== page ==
For many teachers, it can feel way harder to give adults critical feedback than kids. If this is the case, remind her of the overall objective here. “My job as your mentor teacher is to help you develop into the strongest teacher you can be. Right now I’m doing a lot of guiding, and that’s totally fine at the beginning. Eventually, though, we have to start removing those supports to give you ample practice for teaching on your own. Let’s talk about what that might look like in the next few weeks.”
If that doesn’t work or if she doesn’t respect the boundaries you’ve given her, it’s fair to have a chat about the improvement that needs to happen before you can give a passing evaluation to her professor or program.
I’m a new first grade teacher this year on a team with longtime veteran teachers. While I’m grateful for their expertise on a lot of things, I’m really struggling with the grade-wide expectation to use reading logs. Everything in my literacy training said reading logs are not only ineffective for improving literacy, but they can ruin the goal we all have of creating lifelong readers. I tried just quietly not using them, but our team lead found out. She regularly asks me questions about the reading logs now, and it feels like I’m under the microscope. How do I bow out of this strategy that I know is bad for kids without making my team feel like I don’t value their insight? —Don’t Kill the Reading Log Messenger
Being expected to do something that you know isn’t supported by research is tough and frustrating. Looks like you already tried my go-to response for low-stakes issues, which is nod in the meeting and then quietly go do your own thing.
But in this case, your coworkers are checking on your compliance. Plus, the strategy they’re using could be doing some damage to their students’ love of reading. My guess is that they’re not trying to lord over you for no reason (who has that kind of time?). More likely, they probably just have outdated information about reading logs.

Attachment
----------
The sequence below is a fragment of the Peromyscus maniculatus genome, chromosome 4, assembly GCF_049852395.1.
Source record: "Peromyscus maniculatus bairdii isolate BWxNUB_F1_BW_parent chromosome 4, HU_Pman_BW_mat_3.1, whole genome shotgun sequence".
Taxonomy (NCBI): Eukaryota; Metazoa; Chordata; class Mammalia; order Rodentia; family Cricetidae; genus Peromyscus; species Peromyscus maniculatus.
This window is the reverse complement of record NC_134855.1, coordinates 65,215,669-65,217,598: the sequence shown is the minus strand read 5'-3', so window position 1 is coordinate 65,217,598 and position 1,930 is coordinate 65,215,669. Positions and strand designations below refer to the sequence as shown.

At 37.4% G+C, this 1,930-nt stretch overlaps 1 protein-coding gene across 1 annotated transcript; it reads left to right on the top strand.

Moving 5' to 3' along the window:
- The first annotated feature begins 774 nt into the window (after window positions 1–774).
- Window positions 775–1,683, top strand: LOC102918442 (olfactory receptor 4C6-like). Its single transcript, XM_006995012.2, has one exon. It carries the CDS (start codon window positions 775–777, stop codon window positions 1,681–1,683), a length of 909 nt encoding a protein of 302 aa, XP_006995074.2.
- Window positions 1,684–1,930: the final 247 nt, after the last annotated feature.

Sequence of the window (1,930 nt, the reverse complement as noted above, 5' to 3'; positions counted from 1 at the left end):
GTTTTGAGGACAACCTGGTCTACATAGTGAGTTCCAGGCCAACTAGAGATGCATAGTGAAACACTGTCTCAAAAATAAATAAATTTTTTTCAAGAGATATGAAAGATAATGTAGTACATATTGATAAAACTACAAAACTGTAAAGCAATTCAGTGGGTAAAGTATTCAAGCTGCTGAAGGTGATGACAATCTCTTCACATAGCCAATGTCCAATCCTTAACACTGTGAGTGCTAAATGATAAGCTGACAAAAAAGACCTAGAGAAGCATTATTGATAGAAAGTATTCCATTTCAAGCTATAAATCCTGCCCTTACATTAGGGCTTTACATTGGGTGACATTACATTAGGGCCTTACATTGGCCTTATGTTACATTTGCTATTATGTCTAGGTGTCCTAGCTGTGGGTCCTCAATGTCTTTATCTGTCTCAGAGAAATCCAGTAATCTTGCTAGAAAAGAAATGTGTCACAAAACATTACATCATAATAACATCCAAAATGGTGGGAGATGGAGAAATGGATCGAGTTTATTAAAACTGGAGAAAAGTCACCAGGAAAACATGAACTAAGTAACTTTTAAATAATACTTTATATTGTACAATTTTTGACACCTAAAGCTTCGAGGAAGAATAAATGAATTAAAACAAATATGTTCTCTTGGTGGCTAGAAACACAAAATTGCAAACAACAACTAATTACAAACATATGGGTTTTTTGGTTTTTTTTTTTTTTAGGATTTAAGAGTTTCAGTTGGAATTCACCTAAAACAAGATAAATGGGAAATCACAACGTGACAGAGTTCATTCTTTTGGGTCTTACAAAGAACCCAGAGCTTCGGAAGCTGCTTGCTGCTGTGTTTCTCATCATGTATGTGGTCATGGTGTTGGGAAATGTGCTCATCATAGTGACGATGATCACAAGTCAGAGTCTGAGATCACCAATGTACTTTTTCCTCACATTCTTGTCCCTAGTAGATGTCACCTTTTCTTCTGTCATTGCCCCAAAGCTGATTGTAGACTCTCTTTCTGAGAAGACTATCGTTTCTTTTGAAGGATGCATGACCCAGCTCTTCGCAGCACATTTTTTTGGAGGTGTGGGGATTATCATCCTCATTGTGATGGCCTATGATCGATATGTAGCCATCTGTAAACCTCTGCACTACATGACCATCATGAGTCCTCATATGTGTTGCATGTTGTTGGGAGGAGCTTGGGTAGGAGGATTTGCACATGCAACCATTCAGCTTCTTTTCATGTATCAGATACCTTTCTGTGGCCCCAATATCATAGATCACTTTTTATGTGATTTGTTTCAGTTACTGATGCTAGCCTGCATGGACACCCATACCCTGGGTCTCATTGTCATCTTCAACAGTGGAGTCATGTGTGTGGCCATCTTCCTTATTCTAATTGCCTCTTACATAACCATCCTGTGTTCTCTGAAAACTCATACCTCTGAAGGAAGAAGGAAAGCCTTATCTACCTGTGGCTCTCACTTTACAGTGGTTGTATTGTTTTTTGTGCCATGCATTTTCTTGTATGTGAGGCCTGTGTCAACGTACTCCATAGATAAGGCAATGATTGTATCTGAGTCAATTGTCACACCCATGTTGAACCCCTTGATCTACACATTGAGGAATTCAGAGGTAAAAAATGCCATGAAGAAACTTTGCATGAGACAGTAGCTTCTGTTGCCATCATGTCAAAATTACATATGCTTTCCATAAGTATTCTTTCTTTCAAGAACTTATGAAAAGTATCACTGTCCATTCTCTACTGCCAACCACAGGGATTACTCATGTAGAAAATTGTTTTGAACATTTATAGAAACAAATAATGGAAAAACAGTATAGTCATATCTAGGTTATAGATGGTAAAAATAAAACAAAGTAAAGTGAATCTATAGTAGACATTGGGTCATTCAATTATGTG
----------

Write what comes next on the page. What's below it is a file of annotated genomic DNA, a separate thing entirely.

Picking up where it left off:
You’re going to have to talk with your coworkers honestly. The language used to break away from an established norm can feel tricky, but luckily for all of us, educator Jess Lifshitz (one of my favorite Twitter follows on literacy and a whole host of other topics) has this covered for us:
The Google Doc links to research and provides fantastic ways to support reading outside of school. You can use her resource in shaping your communication to parents and your coworkers.
“I know we share the goal of helping our first graders become lifelong readers. I’m concerned that reading logs hurt our ability to achieve that goal. I don’t plan to use reading logs this year, but I will provide families with strategies to support reading at home. I have several articles on reading log research as well as the language I plan to use with families about supporting literacy—let me know if I can share either of these with you.”
Depending on how married your coworkers are to the institution of reading logs, it may get worse before it gets better. But remember: You have research on your side. It’s worth holding your ground on this one to not kill the love of reading for kids.
Do you have a burning question? Email us at firstname.lastname@example.org.
This is my third year teaching middle school science. At our back-to-school meeting this year, we found out that our planning/conference periods were being taken to be used as rotating tutorial time. That was tough to hear, but at least we had our lunchtime, right? Wrong! Now our lunchtime will be used for students who need further intervention. Our principal justified this by claiming that she knew none of us would be willing to hold tutorials before or after school, so this was her way of making sure kids get what they needed. Can she do this? —Hangry in Hackensack